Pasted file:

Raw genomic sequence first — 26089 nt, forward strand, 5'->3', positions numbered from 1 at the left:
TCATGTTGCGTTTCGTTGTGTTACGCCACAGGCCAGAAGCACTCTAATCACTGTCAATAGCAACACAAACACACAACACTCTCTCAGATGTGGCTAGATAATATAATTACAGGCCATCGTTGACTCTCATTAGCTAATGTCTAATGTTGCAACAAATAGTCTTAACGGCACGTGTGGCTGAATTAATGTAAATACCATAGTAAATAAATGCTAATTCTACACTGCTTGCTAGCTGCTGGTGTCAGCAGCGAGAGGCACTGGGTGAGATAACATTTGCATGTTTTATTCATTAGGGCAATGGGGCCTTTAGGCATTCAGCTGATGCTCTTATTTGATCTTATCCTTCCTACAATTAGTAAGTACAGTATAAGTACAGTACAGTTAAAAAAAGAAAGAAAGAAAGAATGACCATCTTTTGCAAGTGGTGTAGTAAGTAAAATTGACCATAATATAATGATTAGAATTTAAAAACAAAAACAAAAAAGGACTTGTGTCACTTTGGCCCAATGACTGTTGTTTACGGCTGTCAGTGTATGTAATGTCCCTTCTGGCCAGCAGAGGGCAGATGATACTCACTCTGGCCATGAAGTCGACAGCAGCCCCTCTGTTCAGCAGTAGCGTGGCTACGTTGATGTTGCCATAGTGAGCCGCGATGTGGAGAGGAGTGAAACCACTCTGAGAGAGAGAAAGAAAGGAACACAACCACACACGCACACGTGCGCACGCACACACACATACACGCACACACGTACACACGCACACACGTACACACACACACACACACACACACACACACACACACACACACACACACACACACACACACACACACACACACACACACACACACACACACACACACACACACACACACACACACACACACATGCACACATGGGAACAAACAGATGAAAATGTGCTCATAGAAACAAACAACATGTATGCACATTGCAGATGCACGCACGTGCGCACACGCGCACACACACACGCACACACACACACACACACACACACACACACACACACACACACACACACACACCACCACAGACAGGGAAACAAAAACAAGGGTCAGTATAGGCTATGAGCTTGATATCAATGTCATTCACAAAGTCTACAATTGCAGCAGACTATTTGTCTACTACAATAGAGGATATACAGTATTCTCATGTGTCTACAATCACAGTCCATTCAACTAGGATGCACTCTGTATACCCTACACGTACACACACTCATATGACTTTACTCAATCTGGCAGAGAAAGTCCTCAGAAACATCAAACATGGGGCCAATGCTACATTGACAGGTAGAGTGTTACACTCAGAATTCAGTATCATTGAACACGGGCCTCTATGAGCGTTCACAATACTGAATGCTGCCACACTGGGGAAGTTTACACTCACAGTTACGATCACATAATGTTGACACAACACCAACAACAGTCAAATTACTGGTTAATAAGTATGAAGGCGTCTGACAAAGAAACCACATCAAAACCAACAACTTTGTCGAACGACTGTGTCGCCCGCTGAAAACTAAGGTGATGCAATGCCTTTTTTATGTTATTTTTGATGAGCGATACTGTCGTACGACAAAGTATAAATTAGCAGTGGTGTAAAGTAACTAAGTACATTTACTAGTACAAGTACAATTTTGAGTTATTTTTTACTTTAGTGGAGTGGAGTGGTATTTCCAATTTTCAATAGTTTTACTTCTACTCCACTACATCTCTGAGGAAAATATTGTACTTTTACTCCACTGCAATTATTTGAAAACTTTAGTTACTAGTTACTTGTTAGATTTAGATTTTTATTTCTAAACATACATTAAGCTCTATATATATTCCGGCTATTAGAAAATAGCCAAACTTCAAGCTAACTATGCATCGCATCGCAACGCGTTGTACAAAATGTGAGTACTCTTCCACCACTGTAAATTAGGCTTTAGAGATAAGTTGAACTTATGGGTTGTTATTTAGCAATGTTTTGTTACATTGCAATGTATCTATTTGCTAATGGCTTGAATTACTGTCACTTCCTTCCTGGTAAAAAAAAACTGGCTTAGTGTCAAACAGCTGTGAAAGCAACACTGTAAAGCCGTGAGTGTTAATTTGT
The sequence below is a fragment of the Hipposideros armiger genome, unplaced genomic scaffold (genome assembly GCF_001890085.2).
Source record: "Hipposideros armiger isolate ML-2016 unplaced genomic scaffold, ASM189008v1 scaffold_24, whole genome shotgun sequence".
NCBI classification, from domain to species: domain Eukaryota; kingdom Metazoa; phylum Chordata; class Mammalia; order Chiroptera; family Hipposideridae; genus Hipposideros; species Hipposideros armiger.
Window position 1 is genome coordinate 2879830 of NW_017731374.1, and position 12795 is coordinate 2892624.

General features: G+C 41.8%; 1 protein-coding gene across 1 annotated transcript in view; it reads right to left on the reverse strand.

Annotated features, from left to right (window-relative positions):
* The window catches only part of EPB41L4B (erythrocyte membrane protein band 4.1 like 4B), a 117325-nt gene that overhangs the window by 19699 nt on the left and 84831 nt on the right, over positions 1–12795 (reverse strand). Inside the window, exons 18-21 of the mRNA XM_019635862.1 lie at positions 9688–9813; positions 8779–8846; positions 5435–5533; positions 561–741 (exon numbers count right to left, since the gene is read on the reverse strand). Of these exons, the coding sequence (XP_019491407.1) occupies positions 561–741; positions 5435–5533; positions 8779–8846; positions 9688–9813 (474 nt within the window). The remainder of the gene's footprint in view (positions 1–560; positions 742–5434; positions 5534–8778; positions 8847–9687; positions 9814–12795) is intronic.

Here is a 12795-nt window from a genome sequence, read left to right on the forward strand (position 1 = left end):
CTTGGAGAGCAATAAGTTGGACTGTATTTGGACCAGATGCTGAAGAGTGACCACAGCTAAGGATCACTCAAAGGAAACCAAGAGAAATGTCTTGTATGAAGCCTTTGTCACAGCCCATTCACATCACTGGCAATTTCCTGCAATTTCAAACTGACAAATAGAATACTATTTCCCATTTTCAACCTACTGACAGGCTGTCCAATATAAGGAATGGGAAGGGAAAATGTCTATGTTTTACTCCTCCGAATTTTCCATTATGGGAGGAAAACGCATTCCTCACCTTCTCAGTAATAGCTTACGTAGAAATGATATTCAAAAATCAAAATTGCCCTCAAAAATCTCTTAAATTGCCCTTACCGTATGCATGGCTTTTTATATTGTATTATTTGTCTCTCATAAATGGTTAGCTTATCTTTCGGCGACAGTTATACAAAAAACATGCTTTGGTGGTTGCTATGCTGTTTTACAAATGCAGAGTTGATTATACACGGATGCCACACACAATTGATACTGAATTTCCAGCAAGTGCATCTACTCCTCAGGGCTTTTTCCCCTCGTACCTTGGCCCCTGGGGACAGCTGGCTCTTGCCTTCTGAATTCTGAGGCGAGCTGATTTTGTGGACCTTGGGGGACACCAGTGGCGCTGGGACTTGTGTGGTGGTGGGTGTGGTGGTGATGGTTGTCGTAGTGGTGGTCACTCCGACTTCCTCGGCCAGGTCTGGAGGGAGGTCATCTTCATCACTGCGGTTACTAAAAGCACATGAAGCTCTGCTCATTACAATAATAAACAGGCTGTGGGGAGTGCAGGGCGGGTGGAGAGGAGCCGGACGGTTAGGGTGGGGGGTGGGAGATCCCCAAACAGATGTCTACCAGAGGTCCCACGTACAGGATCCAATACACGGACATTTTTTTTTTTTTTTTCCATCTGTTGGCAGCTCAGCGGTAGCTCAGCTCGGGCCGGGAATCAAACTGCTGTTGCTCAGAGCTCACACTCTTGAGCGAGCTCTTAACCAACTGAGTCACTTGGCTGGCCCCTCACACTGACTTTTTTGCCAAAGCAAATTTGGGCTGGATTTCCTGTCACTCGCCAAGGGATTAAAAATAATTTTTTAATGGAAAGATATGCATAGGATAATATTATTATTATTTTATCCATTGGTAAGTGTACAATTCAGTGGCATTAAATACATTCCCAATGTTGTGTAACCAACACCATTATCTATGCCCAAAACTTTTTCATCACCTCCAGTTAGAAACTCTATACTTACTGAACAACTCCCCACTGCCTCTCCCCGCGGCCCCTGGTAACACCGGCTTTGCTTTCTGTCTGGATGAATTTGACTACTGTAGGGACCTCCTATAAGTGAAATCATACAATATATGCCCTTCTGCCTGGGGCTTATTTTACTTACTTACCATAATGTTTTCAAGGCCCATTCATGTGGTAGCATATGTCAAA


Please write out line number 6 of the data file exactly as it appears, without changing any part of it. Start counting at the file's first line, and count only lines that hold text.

Window position 1 is genome coordinate 2879830 of NW_017731374.1, and position 12795 is coordinate 2892624.